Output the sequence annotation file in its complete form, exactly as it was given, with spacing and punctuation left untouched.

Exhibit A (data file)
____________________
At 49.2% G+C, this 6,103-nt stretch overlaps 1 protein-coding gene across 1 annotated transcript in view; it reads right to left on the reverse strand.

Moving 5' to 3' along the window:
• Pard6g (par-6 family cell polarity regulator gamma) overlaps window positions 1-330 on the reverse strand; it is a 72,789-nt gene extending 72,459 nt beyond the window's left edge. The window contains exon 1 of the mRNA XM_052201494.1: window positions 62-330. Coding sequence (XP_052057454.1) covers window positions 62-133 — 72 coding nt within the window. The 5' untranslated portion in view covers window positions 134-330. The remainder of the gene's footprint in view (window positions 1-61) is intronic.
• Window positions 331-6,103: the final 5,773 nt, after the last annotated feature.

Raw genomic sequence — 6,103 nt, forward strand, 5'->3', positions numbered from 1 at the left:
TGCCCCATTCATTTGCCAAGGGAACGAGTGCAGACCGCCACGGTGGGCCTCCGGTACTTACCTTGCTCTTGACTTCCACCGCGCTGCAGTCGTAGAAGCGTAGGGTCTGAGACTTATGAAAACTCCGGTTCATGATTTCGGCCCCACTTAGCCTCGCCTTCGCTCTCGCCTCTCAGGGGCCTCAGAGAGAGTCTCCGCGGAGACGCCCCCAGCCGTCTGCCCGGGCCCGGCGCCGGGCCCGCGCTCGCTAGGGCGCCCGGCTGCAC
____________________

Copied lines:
At 49.2% G+C, this 6,103-nt stretch overlaps 1 protein-coding gene across 1 annotated transcript in view; it reads right to left on the reverse strand.

Moving 5' to 3' along the window:
• Pard6g (par-6 family cell polarity regulator gamma) overlaps window positions 1-330 on the reverse strand; it is a 72,789-nt gene extending 72,459 nt beyond the window's left edge. The window contains exon 1 of the mRNA XM_052201494.1: window positions 62-330. Coding sequence (XP_052057454.1) covers window positions 62-133 — 72 coding nt within the window. The 5' untranslated portion in view covers window positions 134-330. The remainder of the gene's footprint in view (window positions 1-61) is intronic.
• Window positions 331-6,103: the final 5,773 nt, after the last annotated feature.

Raw genomic sequence — 6,103 nt, forward strand, 5'->3', positions numbered from 1 at the left:
TGCCCCATTCATTTGCCAAGGGAACGAGTGCAGACCGCCACGGTGGGCCTCCGGTACTTACCTTGCTCTTGACTTCCACCGCGCTGCAGTCGTAGAAGCGTAGGGTCTGAGACTTATGAAAACTCCGGTTCATGATTTCGGCCCCACTTAGCCTCGCCTTCGCTCTCGCCTCTCAGGGGCCTCAGAGAGAGTCTCCGCGGAGACGCCCCCAGCCGTCTGCCCGGGCCCGGCGCCGGGCCCGCGCTCGCTAGGGCGCCCGGCTGCAC